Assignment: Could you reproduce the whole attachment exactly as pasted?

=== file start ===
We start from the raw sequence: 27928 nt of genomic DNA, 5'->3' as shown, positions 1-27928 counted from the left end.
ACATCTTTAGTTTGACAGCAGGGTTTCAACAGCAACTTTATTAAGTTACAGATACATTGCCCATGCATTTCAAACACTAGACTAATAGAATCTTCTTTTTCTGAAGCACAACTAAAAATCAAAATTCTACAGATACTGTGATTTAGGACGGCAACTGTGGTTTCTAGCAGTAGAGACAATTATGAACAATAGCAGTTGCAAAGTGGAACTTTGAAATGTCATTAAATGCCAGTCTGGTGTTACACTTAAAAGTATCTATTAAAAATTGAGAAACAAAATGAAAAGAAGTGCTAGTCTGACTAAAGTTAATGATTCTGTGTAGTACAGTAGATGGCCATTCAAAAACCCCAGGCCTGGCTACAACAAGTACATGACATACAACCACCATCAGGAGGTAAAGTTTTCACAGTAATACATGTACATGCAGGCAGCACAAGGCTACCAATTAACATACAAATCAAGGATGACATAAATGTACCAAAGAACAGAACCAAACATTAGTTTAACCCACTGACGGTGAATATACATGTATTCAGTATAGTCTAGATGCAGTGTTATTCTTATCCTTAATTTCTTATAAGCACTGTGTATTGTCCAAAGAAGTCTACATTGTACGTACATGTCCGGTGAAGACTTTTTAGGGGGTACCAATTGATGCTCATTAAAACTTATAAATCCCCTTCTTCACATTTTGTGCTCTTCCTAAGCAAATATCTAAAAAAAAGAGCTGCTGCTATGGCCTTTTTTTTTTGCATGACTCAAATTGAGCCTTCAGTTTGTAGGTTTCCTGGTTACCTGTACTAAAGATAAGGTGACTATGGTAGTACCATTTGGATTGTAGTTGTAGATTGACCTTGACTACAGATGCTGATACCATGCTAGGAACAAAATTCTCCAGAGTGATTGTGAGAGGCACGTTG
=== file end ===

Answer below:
We start from the raw sequence: 27928 nt of genomic DNA, 5'->3' as shown, positions 1-27928 counted from the left end.
ACATCTTTAGTTTGACAGCAGGGTTTCAACAGCAACTTTATTAAGTTACAGATACATTGCCCATGCATTTCAAACACTAGACTAATAGAATCTTCTTTTTCTGAAGCACAACTAAAAATCAAAATTCTACAGATACTGTGATTTAGGACGGCAACTGTGGTTTCTAGCAGTAGAGACAATTATGAACAATAGCAGTTGCAAAGTGGAACTTTGAAATGTCATTAAATGCCAGTCTGGTGTTACACTTAAAAGTATCTATTAAAAATTGAGAAACAAAATGAAAAGAAGTGCTAGTCTGACTAAAGTTAATGATTCTGTGTAGTACAGTAGATGGCCATTCAAAAACCCCAGGCCTGGCTACAACAAGTACATGACATACAACCACCATCAGGAGGTAAAGTTTTCACAGTAATACATGTACATGCAGGCAGCACAAGGCTACCAATTAACATACAAATCAAGGATGACATAAATGTACCAAAGAACAGAACCAAACATTAGTTTAACCCACTGACGGTGAATATACATGTATTCAGTATAGTCTAGATGCAGTGTTATTCTTATCCTTAATTTCTTATAAGCACTGTGTATTGTCCAAAGAAGTCTACATTGTACGTACATGTCCGGTGAAGACTTTTTAGGGGGTACCAATTGATGCTCATTAAAACTTATAAATCCCCTTCTTCACATTTTGTGCTCTTCCTAAGCAAATATCTAAAAAAAAGAGCTGCTGCTATGGCCTTTTTTTTTTGCATGACTCAAATTGAGCCTTCAGTTTGTAGGTTTCCTGGTTACCTGTACTAAAGATAAGGTGACTATGGTAGTACCATTTGGATTGTAGTTGTAGATTGACCTTGACTACAGATGCTGATACCATGCTAGGAACAAAATTCTCCAGAGTGATTGTGAGAGGCACGTTG